13 March 2006


A friend of mine just called, a local friend who lives just a few minutes away from me and GH but who we rarely see due to all of our busy schedules. She'd just gotten caught up on e-mail and seen the update I posted to our Yahoo group about GH's nosebleed. She was worried about us and called to check in. It was so nice to hear from her. She's one of the most genuine, caring people I know, and she and GH have known each other for their entire lives. Their dads came over to the States from Korea together after med school, and their families navigated the difficult world of being first-generation immigrants together.

This friend offered to bring dinner over to GH and I tonight. I briefly felt guilty about accepting--we're doing fine this week--but then I reminded myself of something my dad says: you're doing someone a favor when you let them help you.

I've never liked accepting help from people. My mom--the adult child of two alcoholic parents--learned herself and then taught me well that help is for the weak. The world can be a difficult place, and a person needs to be able to get by on her own or she'll be eaten alive. Between that and being an only child, fending for myself is second nature. (As an aside, my mom loves to help and care for other people; she is one of the most generous people I've ever known. She just doesn't know how to take any of that help in return.)

I've worked hard over the years, through various channels that I'll surely someday write about, to learn how to allow people to help me. My dad has been an important part of that learning process for me. As my life has taken turns that have led me to situations that I truly can't manage on my own, I've tried to keep my dad's words in mind and let people do things for me and GH. I try to think about how I like to be able to do things for my friends, how I truly want to help them when I can and ease their burden. It only makes sense that they'd want to do the same for me.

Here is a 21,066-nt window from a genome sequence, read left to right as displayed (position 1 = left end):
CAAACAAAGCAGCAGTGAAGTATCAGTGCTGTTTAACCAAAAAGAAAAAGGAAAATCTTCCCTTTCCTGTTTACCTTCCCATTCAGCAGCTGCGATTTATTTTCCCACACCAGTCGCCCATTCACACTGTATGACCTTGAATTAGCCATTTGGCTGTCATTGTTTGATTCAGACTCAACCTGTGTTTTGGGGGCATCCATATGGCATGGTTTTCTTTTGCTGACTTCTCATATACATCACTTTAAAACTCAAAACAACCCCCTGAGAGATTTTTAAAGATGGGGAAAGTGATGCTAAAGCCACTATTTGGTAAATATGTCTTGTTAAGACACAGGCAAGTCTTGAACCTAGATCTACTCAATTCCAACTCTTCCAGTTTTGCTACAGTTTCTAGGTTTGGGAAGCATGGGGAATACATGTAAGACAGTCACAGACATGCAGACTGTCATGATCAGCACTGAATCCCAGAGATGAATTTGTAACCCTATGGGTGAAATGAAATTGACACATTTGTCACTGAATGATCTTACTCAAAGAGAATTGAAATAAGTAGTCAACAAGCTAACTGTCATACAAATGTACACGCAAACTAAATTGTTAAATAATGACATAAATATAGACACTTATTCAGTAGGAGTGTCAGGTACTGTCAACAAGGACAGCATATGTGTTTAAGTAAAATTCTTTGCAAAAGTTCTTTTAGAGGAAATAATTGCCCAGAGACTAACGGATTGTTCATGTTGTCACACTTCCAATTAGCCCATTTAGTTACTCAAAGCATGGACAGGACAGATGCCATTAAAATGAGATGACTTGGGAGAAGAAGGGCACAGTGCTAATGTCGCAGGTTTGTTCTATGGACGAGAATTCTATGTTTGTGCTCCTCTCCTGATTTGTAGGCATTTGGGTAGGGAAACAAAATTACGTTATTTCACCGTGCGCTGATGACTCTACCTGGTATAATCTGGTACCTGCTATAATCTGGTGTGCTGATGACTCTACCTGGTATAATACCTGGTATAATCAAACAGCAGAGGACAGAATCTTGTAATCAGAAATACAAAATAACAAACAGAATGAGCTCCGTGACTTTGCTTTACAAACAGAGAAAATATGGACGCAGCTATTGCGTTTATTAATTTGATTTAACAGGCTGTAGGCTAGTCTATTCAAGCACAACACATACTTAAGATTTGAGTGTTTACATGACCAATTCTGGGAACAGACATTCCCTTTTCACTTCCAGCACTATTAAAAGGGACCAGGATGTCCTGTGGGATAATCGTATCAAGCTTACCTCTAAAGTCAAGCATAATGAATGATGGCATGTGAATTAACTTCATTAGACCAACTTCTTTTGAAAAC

It's hard not to let help make me feel like a failure, like I can't handle things. But I'm working on it. For tonight, I'm focusing on the fact that I won't have to cook dinner and that I'll get to see a friend. Seems like a pretty unbeatable deal.


lct said...

Your dad is wise.

Badger said...

Having to accept help from others has been incredibly difficult for me too. I am always relieved when people just do things, however, as opposed to me having to ask for assistance.

Take the help, Snickollet. People want to help.

Much love to you & yours...

weigook saram said...

It's so important to learn to accept help. When my FIL was sick, my husband's extended family really came through for us, to an extent that made me almost uncomfortable at times. But I was so grateful for it, because made us feel less alone in our ordeal.

Also, I think accepting help is good practice for motherhood. I know when I feel supported (whether by my husband, friends, or family), I am a much better mother.

Christine said...

I have a total problem asking for help, Snick. I want to have what one of my writers calls John Wayne-style individualism, doing it all MYSELF. But then I get myself into a mess and can't dig out on my own. It takes a lot for me to submit enough to say, I can't handle this.

I admire you a lot for your courage and grace under this much pressure. Keep on keeping on, and keep on blogging. :)

OTRgirl said...

That's such a hard pattern to change. I like how your Dad said it, but the inside gut reaction is so deep and set that it's very hard to over ride.

Good job letting go.

Anonymous said...

It IS true. By letting someone do something nice for you you are giving something to that person. I hope you have learned that lesson by now.

Being nice is a reward. Enjoy.